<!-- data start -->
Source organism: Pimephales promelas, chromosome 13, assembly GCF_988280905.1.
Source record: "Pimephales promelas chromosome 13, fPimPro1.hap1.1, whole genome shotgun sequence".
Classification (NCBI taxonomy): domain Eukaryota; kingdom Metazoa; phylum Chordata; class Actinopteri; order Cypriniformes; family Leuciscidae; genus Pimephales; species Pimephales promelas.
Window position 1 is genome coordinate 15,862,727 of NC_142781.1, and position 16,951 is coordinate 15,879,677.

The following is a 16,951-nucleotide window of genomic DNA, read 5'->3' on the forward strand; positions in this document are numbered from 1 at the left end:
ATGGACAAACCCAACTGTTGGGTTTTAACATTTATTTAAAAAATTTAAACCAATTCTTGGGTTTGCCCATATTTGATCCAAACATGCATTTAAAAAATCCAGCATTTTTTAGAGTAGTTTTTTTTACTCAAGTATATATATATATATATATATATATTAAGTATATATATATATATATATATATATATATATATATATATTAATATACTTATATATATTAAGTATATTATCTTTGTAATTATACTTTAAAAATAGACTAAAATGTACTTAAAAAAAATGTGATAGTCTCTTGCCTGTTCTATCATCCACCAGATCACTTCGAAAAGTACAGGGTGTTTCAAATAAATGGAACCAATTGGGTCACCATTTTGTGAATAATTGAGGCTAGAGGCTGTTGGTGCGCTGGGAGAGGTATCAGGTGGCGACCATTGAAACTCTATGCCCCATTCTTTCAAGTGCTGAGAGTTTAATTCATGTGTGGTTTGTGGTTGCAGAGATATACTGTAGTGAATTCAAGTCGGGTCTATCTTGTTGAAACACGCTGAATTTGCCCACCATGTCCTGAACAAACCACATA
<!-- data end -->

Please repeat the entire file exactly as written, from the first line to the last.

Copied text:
Source organism: Pimephales promelas, chromosome 13, assembly GCF_988280905.1.
Source record: "Pimephales promelas chromosome 13, fPimPro1.hap1.1, whole genome shotgun sequence".
Classification (NCBI taxonomy): domain Eukaryota; kingdom Metazoa; phylum Chordata; class Actinopteri; order Cypriniformes; family Leuciscidae; genus Pimephales; species Pimephales promelas.
Window position 1 is genome coordinate 15,862,727 of NC_142781.1, and position 16,951 is coordinate 15,879,677.

The following is a 16,951-nucleotide window of genomic DNA, read 5'->3' on the forward strand; positions in this document are numbered from 1 at the left end:
ATGGACAAACCCAACTGTTGGGTTTTAACATTTATTTAAAAAATTTAAACCAATTCTTGGGTTTGCCCATATTTGATCCAAACATGCATTTAAAAAATCCAGCATTTTTTAGAGTAGTTTTTTTTACTCAAGTATATATATATATATATATATATATTAAGTATATATATATATATATATATATATATATATATATATATTAATATACTTATATATATTAAGTATATTATCTTTGTAATTATACTTTAAAAATAGACTAAAATGTACTTAAAAAAAATGTGATAGTCTCTTGCCTGTTCTATCATCCACCAGATCACTTCGAAAAGTACAGGGTGTTTCAAATAAATGGAACCAATTGGGTCACCATTTTGTGAATAATTGAGGCTAGAGGCTGTTGGTGCGCTGGGAGAGGTATCAGGTGGCGACCATTGAAACTCTATGCCCCATTCTTTCAAGTGCTGAGAGTTTAATTCATGTGTGGTTTGTGGTTGCAGAGATATACTGTAGTGAATTCAAGTCGGGTCTATCTTGTTGAAACACGCTGAATTTGCCCACCATGTCCTGAACAAACCACATA